Reality is beginning to bite for the new Integrated Care Boards (ICBs) as their promises of achieving a financial break-even by the end of 2022/23 look to be fading fast for many.

At the halfway point in the 2022/23 financial year, HSJ has found that two out of three ICS are not on track to break-even and many are likely to have to report large deficits in their first year of operation, despite them signing up to break-even plans at the start of the year.

This news comes as no surprise, as The Lowdown reported back in May almost all of those ICS for which figures were available were already projecting substantial deficits in their first year in charge. With all of their projections also likely to be undermined by the growth of inflation. 

Since May inflation has escalated and the ICSs have also reported pressure due to the previous year’s Covid funding being cut by more than half, the additional funding for hospital discharges (Hospital Discharge Plan) ending, and having to spend more on agency staff due to staff shortages. The ICSs have struggled to deliver savings to reduce deficits. 

Back in March 2022, HSJ reported that guidance from NHS England circulated to local leaders, set out a hard line on ICS finances: 

“NHS England and NHS Improvement intend to use additional powers in the legislation to set a financial objective for each integrated care board [the local commissioning body] and its partner trusts to deliver a financially balanced system, namely a duty on break even.”

This month, Lincolnshire’s ICS has requested permission from NHS England to report a financial deficit at the end of the year, after warning its budgets will be overspent by £35m by the end of November.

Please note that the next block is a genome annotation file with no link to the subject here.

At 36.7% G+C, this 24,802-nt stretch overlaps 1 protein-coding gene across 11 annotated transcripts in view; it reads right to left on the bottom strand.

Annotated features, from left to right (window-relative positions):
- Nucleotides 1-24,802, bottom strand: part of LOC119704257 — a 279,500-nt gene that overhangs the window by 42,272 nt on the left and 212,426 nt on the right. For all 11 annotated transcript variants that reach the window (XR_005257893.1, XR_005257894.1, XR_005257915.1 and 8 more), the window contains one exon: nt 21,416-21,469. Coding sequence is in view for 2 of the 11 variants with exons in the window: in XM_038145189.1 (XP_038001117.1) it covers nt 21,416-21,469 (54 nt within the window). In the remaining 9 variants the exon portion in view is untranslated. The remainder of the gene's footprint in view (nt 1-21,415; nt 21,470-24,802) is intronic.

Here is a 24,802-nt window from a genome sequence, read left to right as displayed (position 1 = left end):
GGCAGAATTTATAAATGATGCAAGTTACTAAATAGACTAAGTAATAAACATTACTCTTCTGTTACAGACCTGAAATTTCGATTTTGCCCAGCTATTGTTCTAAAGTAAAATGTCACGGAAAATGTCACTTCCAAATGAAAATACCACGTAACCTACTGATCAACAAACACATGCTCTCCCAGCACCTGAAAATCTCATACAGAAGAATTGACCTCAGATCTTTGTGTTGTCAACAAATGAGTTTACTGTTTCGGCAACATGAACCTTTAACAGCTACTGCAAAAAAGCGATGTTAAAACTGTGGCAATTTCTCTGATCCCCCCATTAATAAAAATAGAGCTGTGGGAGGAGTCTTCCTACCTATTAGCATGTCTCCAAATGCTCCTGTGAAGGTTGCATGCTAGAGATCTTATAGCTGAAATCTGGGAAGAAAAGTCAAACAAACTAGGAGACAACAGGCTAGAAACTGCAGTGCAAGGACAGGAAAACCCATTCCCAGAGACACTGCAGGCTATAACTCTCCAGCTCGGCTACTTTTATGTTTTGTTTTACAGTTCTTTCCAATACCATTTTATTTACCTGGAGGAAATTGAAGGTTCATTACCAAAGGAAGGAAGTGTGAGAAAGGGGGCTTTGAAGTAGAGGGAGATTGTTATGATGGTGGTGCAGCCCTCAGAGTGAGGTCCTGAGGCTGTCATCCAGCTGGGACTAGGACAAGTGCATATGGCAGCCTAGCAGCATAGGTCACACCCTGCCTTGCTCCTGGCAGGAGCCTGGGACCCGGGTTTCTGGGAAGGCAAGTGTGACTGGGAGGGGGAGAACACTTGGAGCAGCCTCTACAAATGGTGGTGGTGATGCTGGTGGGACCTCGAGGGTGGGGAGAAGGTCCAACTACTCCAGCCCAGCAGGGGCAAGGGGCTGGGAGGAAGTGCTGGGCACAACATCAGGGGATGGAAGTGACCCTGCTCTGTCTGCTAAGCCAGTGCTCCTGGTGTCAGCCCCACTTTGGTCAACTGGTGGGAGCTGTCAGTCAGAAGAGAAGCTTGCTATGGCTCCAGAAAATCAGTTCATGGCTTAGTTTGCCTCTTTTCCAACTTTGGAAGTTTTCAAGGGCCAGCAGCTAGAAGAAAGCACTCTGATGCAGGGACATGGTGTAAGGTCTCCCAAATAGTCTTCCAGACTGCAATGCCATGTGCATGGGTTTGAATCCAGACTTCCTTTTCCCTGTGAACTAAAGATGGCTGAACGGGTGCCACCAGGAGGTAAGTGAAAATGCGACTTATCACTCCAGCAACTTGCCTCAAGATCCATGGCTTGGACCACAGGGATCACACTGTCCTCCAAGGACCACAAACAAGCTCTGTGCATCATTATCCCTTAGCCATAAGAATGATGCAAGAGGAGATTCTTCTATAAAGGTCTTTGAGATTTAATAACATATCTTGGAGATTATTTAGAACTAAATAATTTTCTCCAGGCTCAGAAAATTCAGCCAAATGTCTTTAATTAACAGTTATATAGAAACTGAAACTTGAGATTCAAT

Despite this, HSJ reports that the ICS is still officially forecasting that it would close the gap by the end of the year.

Indeed, most of the 21 systems which are not on track to reduce their deficits are suggesting they will recover their position by year-end, according to the HSJ article.

One target for cost-cutting will be staff numbers in the ICB, which have been formed from several CCG. Amanda Pritchard, CEO of NHS England, has said ICBs will need to “rationalise roles [and] processes” and use “economies of scale” to cut costs.”

Lancashire and South Cumbria ICB, which is struggling to contain costs, has launched a voluntary redundancy scheme for staff, in an effort to reduce its staffing bill by 20%.

There are no plans for compulsory redundancies, according to Kevin Lavery, L&SC chief executive, but he warned that if there was a low take-up of the voluntary scheme it would mean cuts to patient services. 

The ICB is also reducing its offices from six to two, which is expected to save £650,000 each year.

Although the Chancellor’s additional £3.3bn per year for NHS England in both 2023-24 and 2024-25 was a better outcome than most people probably expected, the challenges for the ICS are many – more than a quarter of ICS across England have at least one in five beds occupied by patients who are fit for discharge, industrial action is on the horizon, the waiting list for elective care is over 7 million, and the backlog maintenance bill is over £10bn. Against this background it will be a major challenge for any of the ICS to even reduce their deficits, let alone break-even.

The Lowdown’s round-up of the financial situation for ICS across the country in May 2022 can he found here

‘Integrated Care’ set to be a system of austerity and crisis – The Lowdown

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